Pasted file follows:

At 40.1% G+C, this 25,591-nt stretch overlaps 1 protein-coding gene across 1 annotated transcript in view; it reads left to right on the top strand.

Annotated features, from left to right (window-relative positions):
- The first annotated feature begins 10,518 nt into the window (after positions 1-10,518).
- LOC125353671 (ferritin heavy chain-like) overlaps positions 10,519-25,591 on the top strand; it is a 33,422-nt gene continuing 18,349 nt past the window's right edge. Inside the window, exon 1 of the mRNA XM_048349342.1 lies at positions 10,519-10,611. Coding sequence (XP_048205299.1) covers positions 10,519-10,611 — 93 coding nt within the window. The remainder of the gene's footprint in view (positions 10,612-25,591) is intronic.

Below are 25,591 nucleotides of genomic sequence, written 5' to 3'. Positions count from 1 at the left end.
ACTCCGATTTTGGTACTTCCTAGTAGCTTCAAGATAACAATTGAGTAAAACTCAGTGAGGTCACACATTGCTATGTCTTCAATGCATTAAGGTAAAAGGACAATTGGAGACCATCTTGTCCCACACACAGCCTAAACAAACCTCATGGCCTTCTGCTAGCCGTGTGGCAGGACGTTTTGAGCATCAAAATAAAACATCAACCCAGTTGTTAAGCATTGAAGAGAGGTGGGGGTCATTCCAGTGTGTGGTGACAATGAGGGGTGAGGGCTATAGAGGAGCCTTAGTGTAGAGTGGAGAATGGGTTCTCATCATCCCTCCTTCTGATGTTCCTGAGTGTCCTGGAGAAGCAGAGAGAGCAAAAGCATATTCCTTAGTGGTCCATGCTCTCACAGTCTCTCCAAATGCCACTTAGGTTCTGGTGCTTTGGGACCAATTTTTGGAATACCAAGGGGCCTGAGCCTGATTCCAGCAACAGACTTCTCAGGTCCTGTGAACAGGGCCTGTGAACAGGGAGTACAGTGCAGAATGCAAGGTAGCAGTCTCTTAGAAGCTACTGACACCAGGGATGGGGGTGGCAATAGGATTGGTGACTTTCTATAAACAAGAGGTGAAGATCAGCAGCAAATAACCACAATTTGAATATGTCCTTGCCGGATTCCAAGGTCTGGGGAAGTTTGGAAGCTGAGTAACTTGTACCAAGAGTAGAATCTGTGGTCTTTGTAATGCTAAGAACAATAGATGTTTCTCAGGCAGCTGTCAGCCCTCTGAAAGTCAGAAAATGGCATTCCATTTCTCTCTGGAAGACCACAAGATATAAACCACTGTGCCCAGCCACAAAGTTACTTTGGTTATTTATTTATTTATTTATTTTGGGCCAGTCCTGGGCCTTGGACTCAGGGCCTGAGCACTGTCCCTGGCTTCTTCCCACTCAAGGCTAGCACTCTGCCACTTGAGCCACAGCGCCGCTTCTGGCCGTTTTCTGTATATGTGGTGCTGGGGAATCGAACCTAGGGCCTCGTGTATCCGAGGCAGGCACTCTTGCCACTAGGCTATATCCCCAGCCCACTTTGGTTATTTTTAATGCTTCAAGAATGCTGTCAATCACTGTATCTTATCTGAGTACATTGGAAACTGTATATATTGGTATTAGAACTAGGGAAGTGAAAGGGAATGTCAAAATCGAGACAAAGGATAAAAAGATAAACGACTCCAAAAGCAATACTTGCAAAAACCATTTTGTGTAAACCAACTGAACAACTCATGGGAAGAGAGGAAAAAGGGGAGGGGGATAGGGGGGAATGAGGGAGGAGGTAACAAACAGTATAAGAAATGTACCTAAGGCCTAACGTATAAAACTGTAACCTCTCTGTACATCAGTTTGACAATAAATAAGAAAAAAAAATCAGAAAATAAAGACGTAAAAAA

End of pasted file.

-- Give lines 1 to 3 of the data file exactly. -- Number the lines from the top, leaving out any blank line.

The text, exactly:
At 40.1% G+C, this 25,591-nt stretch overlaps 1 protein-coding gene across 1 annotated transcript in view; it reads left to right on the top strand.

Annotated features, from left to right (window-relative positions):
- The first annotated feature begins 10,518 nt into the window (after positions 1-10,518).